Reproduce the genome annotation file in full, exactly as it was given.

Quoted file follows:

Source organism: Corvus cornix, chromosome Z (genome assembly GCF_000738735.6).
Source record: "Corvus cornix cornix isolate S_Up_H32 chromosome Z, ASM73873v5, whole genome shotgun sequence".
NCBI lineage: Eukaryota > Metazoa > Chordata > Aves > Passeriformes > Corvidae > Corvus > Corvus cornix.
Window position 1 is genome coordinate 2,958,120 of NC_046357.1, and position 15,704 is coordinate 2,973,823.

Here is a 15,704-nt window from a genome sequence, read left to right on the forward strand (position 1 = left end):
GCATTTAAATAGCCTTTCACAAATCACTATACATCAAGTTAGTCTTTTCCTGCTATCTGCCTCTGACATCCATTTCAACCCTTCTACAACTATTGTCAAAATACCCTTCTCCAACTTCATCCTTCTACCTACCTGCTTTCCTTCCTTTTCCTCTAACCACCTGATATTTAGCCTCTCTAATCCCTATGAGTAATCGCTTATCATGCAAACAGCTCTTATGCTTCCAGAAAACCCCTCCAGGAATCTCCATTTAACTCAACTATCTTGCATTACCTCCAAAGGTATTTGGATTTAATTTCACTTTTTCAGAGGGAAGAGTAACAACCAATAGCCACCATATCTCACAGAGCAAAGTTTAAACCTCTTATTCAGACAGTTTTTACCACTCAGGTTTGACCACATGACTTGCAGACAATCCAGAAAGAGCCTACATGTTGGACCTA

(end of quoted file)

Source organism: Corvus cornix, chromosome Z (genome assembly GCF_000738735.6).
Source record: "Corvus cornix cornix isolate S_Up_H32 chromosome Z, ASM73873v5, whole genome shotgun sequence".
NCBI lineage: Eukaryota > Metazoa > Chordata > Aves > Passeriformes > Corvidae > Corvus > Corvus cornix.
Window position 1 is genome coordinate 2,958,120 of NC_046357.1, and position 15,704 is coordinate 2,973,823.

Here is a 15,704-nt window from a genome sequence, read left to right on the forward strand (position 1 = left end):
GCATTTAAATAGCCTTTCACAAATCACTATACATCAAGTTAGTCTTTTCCTGCTATCTGCCTCTGACATCCATTTCAACCCTTCTACAACTATTGTCAAAATACCCTTCTCCAACTTCATCCTTCTACCTACCTGCTTTCCTTCCTTTTCCTCTAACCACCTGATATTTAGCCTCTCTAATCCCTATGAGTAATCGCTTATCATGCAAACAGCTCTTATGCTTCCAGAAAACCCCTCCAGGAATCTCCATTTAACTCAACTATCTTGCATTACCTCCAAAGGTATTTGGATTTAATTTCACTTTTTCAGAGGGAAGAGTAACAACCAATAGCCACCATATCTCACAGAGCAAAGTTTAAACCTCTTATTCAGACAGTTTTTACCACTCAGGTTTGACCACATGACTTGCAGACAATCCAGAAAGAGCCTACATGTTGGACCTA